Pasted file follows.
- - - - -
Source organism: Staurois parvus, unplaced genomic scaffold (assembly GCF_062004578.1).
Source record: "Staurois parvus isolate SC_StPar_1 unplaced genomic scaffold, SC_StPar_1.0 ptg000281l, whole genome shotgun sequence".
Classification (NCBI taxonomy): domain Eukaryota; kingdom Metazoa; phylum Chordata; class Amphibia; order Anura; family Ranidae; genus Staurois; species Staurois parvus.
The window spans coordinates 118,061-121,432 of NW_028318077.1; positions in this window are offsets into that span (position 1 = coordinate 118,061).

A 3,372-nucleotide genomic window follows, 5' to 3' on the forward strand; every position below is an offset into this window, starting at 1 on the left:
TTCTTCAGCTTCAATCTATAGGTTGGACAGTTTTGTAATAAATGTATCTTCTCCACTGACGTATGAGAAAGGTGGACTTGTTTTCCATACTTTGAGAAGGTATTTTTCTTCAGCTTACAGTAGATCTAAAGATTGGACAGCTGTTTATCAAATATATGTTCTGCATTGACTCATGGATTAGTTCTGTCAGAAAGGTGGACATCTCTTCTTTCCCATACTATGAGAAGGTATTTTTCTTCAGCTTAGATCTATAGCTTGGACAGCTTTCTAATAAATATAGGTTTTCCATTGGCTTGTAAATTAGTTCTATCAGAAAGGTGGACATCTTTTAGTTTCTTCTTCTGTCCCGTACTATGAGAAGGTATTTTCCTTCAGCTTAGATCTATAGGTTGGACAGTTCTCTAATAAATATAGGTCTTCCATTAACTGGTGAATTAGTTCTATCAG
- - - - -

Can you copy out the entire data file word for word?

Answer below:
Source organism: Staurois parvus, unplaced genomic scaffold (assembly GCF_062004578.1).
Source record: "Staurois parvus isolate SC_StPar_1 unplaced genomic scaffold, SC_StPar_1.0 ptg000281l, whole genome shotgun sequence".
Classification (NCBI taxonomy): domain Eukaryota; kingdom Metazoa; phylum Chordata; class Amphibia; order Anura; family Ranidae; genus Staurois; species Staurois parvus.
The window spans coordinates 118,061-121,432 of NW_028318077.1; positions in this window are offsets into that span (position 1 = coordinate 118,061).

A 3,372-nucleotide genomic window follows, 5' to 3' on the forward strand; every position below is an offset into this window, starting at 1 on the left:
TTCTTCAGCTTCAATCTATAGGTTGGACAGTTTTGTAATAAATGTATCTTCTCCACTGACGTATGAGAAAGGTGGACTTGTTTTCCATACTTTGAGAAGGTATTTTTCTTCAGCTTACAGTAGATCTAAAGATTGGACAGCTGTTTATCAAATATATGTTCTGCATTGACTCATGGATTAGTTCTGTCAGAAAGGTGGACATCTCTTCTTTCCCATACTATGAGAAGGTATTTTTCTTCAGCTTAGATCTATAGCTTGGACAGCTTTCTAATAAATATAGGTTTTCCATTGGCTTGTAAATTAGTTCTATCAGAAAGGTGGACATCTTTTAGTTTCTTCTTCTGTCCCGTACTATGAGAAGGTATTTTCCTTCAGCTTAGATCTATAGGTTGGACAGTTCTCTAATAAATATAGGTCTTCCATTAACTGGTGAATTAGTTCTATCAG